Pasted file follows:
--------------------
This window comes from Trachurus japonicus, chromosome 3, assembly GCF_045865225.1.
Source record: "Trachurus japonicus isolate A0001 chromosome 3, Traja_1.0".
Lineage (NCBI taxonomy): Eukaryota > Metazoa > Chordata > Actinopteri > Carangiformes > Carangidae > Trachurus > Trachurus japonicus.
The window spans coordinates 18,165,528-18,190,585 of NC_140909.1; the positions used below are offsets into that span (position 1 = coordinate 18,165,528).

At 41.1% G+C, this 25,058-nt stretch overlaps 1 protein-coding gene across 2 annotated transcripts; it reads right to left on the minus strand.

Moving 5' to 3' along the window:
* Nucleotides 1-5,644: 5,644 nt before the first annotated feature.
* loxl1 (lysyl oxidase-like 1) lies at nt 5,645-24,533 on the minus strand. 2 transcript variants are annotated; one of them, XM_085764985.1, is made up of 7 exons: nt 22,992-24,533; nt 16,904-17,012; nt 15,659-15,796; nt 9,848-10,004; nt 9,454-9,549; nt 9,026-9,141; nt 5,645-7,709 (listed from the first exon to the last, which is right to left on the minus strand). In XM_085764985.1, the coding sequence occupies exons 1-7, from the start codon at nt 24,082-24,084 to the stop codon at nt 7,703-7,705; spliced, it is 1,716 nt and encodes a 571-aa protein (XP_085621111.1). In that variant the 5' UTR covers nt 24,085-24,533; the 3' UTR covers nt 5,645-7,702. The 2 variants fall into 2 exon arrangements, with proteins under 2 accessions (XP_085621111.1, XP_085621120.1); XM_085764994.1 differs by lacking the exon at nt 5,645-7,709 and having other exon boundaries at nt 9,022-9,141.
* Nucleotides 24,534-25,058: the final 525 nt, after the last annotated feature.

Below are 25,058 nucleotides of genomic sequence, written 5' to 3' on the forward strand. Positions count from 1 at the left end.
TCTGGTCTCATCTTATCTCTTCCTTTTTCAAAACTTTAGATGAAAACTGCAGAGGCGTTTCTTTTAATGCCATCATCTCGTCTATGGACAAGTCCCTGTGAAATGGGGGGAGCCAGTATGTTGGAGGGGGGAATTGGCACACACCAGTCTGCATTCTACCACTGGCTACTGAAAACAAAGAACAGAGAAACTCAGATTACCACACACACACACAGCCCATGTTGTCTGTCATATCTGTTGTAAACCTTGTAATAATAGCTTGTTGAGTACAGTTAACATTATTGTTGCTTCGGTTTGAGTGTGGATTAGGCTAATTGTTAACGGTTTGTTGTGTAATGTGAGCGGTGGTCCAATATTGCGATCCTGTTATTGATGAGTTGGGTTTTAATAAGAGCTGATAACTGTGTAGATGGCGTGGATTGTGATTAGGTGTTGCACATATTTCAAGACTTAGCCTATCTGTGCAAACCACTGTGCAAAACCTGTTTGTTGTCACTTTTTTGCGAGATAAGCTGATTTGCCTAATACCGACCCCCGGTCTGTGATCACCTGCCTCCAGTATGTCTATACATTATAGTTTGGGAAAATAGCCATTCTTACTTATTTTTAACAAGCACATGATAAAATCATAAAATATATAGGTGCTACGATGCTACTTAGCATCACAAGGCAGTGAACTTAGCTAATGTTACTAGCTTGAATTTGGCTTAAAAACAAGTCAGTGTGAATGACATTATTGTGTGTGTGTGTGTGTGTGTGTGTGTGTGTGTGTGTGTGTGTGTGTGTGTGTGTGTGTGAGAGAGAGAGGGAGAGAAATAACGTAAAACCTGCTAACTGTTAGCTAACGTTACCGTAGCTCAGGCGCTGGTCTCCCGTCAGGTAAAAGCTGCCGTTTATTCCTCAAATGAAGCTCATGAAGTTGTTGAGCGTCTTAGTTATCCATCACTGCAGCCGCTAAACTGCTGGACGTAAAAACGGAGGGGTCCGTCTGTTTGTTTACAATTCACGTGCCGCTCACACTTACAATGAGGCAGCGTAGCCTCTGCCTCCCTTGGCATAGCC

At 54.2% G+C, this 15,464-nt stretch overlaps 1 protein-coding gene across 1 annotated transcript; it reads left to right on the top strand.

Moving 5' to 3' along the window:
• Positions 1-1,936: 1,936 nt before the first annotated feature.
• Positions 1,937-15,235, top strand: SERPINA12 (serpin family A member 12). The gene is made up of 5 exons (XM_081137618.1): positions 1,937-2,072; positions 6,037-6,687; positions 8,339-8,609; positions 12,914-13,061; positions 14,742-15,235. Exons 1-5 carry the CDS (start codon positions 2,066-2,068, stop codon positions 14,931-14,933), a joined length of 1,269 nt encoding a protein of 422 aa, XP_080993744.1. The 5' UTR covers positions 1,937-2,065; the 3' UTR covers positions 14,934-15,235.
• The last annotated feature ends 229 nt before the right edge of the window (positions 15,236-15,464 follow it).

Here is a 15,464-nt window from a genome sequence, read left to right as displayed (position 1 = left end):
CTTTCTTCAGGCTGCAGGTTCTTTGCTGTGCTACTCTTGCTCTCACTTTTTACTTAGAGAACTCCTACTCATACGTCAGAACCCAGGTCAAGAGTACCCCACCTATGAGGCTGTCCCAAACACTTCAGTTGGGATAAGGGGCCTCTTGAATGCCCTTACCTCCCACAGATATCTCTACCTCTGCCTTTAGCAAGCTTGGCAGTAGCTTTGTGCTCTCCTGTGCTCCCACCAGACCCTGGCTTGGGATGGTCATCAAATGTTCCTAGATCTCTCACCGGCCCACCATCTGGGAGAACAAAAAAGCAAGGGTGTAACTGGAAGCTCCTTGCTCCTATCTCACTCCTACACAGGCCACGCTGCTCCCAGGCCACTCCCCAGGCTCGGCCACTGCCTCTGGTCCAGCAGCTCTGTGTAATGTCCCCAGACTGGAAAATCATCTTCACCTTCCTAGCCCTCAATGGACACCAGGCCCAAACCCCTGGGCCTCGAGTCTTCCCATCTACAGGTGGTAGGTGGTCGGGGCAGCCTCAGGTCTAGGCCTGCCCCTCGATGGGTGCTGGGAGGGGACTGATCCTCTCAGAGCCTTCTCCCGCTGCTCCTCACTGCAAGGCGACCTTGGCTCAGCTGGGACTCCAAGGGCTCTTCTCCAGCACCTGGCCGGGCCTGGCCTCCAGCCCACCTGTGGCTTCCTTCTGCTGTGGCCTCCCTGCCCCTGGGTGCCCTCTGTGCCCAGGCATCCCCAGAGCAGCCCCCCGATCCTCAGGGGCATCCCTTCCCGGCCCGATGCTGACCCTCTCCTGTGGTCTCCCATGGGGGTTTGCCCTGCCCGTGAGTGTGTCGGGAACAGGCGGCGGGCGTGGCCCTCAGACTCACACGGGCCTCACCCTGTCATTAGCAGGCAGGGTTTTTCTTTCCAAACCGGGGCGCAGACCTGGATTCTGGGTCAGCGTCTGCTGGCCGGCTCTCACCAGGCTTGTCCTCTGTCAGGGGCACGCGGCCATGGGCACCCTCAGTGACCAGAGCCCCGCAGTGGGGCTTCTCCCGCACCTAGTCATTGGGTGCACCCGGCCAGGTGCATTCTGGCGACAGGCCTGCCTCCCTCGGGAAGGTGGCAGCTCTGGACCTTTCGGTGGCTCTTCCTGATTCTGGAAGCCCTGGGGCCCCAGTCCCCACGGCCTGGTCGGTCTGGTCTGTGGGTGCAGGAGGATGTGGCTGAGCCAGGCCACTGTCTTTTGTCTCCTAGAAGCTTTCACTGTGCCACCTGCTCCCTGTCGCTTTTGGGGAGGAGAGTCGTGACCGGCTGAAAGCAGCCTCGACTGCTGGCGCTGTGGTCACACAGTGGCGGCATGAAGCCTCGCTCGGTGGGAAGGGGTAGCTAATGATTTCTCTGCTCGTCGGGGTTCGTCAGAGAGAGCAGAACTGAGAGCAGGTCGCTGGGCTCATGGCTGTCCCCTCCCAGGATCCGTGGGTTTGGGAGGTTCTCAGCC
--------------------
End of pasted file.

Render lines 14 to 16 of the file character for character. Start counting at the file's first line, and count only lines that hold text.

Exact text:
• Positions 1-1,936: 1,936 nt before the first annotated feature.
• Positions 1,937-15,235, top strand: SERPINA12 (serpin family A member 12). The gene is made up of 5 exons (XM_081137618.1): positions 1,937-2,072; positions 6,037-6,687; positions 8,339-8,609; positions 12,914-13,061; positions 14,742-15,235. Exons 1-5 carry the CDS (start codon positions 2,066-2,068, stop codon positions 14,931-14,933), a joined length of 1,269 nt encoding a protein of 422 aa, XP_080993744.1. The 5' UTR covers positions 1,937-2,065; the 3' UTR covers positions 14,934-15,235.
• The last annotated feature ends 229 nt before the right edge of the window (positions 15,236-15,464 follow it).